Chapter 4 Suggested approaches to end-of-chapter questions

Sources and forms of EU law
1. Are you able to outline the range of sources of EU law?

The treaties, protocols, declarations and secondary legislation made under the Treaties, including most notably Regulations, Directives and Decisions. Various International agreements entered into by the Community and Union, the case law of the Court of Justice, fundamental rights from the EU Charter, the ECHR and generally from member states' constitutions and general principles of law.

2. What forms of EU secondary law exist? Are they all equally binding?

Regulations, Directives and Decisions – see Article 288 TFEU. They are all equally binding but apply in different circumstances. Regulations are generally binding and thus apply to everyone, directives are usually addressed to the member states and thus obligate them and decisions are usually addressed to specific individuals.

3. How are EU laws transformed into the member state's laws?

Regulations are self executing in that they are automatically binding in the member states without transformation or implementation. Directives leave the choice of form and implementation into national law up to each of the member states.

4. What is the status of protocols and declarations in the EU legal order?

Protocols have the same binding status as the Treaties themselves. See Art 51 TEU. The status of Declarations is not determined by the Treaties and until there is a definitive statement by the CJEU, their actual status remains undetermined. They are certainly though highly persuasive.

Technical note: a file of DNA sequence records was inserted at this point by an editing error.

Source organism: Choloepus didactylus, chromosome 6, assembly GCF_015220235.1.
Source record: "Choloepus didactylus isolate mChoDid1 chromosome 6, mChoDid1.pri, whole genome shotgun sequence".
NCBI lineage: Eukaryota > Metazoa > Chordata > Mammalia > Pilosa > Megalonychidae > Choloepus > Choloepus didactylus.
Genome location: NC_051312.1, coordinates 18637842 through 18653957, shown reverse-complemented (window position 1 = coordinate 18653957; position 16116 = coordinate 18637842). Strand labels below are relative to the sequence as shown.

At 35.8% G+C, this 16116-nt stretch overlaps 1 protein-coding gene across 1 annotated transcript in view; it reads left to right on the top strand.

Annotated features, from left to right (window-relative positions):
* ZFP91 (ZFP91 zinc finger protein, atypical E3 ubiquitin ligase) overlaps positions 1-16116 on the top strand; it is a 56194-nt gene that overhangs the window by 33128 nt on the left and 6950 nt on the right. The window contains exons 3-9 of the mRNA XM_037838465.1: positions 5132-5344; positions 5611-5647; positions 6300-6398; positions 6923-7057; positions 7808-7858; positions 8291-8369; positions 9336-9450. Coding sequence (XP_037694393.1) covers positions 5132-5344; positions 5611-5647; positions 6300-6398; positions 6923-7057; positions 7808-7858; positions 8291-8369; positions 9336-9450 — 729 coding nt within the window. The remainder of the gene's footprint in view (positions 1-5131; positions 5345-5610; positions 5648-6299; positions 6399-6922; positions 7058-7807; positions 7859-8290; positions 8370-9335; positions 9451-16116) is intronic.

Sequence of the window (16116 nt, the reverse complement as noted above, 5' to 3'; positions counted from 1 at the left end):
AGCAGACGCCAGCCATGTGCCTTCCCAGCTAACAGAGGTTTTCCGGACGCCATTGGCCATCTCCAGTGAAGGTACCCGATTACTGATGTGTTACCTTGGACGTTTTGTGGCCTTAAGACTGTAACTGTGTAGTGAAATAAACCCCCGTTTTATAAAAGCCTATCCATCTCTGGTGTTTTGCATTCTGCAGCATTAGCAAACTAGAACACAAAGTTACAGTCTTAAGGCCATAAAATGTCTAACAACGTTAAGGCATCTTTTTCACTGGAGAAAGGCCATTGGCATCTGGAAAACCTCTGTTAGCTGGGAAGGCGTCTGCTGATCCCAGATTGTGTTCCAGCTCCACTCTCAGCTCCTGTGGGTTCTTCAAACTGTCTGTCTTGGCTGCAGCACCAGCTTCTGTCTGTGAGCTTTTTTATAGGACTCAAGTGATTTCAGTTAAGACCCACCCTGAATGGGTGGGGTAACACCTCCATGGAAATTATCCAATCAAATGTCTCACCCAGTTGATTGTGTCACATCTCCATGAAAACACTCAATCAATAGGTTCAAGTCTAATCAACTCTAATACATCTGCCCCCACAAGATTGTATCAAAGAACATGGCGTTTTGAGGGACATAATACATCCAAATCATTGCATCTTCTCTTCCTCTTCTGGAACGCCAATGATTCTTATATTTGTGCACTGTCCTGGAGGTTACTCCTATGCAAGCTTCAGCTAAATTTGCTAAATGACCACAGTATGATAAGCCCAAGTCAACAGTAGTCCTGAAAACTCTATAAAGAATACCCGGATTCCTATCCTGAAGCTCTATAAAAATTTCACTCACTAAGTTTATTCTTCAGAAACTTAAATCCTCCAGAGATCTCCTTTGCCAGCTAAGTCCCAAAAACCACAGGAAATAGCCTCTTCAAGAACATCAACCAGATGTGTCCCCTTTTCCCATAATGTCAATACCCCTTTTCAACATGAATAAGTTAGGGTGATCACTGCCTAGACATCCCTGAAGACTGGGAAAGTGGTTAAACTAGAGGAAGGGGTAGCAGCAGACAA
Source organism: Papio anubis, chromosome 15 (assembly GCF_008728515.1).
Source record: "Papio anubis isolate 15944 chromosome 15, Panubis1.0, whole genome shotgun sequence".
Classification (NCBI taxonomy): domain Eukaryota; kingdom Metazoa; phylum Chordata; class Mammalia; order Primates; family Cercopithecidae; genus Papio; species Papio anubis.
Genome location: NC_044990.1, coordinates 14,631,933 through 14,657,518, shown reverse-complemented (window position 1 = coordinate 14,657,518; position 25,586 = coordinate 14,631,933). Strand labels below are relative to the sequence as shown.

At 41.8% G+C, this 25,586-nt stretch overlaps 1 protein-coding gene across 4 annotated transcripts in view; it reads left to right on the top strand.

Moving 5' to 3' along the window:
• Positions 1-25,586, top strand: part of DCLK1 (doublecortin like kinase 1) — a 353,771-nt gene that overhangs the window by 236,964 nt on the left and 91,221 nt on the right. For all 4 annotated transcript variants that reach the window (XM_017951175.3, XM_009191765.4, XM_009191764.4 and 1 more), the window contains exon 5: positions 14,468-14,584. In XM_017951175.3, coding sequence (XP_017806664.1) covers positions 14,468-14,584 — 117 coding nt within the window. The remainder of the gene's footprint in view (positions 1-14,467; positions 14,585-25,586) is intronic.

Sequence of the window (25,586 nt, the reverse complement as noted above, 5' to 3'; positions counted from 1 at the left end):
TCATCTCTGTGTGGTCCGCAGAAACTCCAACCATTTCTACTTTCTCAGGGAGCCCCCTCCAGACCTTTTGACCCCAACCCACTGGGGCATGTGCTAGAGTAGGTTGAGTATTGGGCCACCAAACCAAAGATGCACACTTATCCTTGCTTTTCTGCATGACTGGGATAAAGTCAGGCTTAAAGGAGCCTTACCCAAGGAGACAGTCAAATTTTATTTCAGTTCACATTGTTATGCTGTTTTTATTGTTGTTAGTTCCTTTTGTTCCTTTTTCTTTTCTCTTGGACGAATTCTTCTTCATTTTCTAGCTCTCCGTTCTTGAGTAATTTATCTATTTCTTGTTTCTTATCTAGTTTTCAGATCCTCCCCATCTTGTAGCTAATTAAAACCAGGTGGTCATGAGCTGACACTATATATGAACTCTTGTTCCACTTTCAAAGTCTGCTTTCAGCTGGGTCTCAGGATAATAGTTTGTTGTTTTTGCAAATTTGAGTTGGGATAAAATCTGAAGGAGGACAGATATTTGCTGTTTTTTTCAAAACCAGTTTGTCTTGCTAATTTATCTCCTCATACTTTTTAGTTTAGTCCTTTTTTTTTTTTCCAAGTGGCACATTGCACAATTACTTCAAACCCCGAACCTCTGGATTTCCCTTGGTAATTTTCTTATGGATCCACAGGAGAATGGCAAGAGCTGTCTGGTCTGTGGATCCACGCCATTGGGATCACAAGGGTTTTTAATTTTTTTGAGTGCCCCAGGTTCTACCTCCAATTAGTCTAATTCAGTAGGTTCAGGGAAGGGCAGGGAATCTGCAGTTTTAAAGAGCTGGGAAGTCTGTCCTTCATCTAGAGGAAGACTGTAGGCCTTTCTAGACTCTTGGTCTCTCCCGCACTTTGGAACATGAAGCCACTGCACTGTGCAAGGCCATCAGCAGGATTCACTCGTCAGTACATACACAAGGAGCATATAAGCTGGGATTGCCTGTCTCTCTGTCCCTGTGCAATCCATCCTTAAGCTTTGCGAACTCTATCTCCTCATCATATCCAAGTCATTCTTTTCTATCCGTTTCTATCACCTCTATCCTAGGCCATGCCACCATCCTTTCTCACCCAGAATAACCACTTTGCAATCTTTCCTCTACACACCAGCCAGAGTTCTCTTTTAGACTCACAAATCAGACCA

5. What is the justification for the inclusion of general principles in the EU legal order?

When the EC (now EU) was established, the EU legal system was to be found only in the Treaties and the limited secondary legislation that existed at the time. However, because the Treaties are largely framework Treaties, they require substantial supplement. Whilst, much of this is provided by the secondary legislation of the EU, both the secondary legislation and the founding and primary treaties' articles may need to be interpreted. There is then much scope for judicial creativity on the part of the Court of Justice. Furthermore, as with all legal systems, codified or written law cannot possibly cater for all economic and social developments that can take place and the judges must at times either adapt existing rules to fit the situation or introduce new rules to settle the matter judiciously. The Court of Justice has previously determined that the Treaty and secondary legislation must be interpreted and applied according to the scheme of the Treaty as a whole and in the light of the broad principles of the preamble and Articles 2, 3, 10, and 12 of the EC Treaty (now the preamble and Arts 3 and 4 TEU and 18 TFEU) to achieve the result required for the EU.

Back to top